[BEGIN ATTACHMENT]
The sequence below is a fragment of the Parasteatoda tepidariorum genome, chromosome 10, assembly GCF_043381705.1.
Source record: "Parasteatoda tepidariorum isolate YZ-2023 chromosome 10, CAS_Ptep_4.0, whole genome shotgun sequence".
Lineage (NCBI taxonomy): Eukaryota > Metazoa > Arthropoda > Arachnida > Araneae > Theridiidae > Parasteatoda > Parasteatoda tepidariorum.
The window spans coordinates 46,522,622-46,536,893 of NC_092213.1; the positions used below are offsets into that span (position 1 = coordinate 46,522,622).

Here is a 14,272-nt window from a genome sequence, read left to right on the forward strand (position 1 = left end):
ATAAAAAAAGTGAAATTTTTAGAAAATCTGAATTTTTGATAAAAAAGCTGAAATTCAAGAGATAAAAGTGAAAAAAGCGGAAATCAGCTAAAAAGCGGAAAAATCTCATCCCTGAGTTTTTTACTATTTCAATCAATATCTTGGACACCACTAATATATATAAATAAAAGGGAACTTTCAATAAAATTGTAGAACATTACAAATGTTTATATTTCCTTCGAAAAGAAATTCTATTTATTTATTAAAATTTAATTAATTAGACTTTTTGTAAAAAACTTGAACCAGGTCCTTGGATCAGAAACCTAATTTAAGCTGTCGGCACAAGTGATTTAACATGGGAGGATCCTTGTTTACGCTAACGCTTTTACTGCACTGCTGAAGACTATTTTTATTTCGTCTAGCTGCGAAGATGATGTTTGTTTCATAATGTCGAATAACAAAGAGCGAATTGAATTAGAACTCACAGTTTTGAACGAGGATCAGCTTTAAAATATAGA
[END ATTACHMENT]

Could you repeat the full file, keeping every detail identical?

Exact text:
The sequence below is a fragment of the Parasteatoda tepidariorum genome, chromosome 10, assembly GCF_043381705.1.
Source record: "Parasteatoda tepidariorum isolate YZ-2023 chromosome 10, CAS_Ptep_4.0, whole genome shotgun sequence".
Lineage (NCBI taxonomy): Eukaryota > Metazoa > Arthropoda > Arachnida > Araneae > Theridiidae > Parasteatoda > Parasteatoda tepidariorum.
The window spans coordinates 46,522,622-46,536,893 of NC_092213.1; the positions used below are offsets into that span (position 1 = coordinate 46,522,622).

Here is a 14,272-nt window from a genome sequence, read left to right on the forward strand (position 1 = left end):
ATAAAAAAAGTGAAATTTTTAGAAAATCTGAATTTTTGATAAAAAAGCTGAAATTCAAGAGATAAAAGTGAAAAAAGCGGAAATCAGCTAAAAAGCGGAAAAATCTCATCCCTGAGTTTTTTACTATTTCAATCAATATCTTGGACACCACTAATATATATAAATAAAAGGGAACTTTCAATAAAATTGTAGAACATTACAAATGTTTATATTTCCTTCGAAAAGAAATTCTATTTATTTATTAAAATTTAATTAATTAGACTTTTTGTAAAAAACTTGAACCAGGTCCTTGGATCAGAAACCTAATTTAAGCTGTCGGCACAAGTGATTTAACATGGGAGGATCCTTGTTTACGCTAACGCTTTTACTGCACTGCTGAAGACTATTTTTATTTCGTCTAGCTGCGAAGATGATGTTTGTTTCATAATGTCGAATAACAAAGAGCGAATTGAATTAGAACTCACAGTTTTGAACGAGGATCAGCTTTAAAATATAGA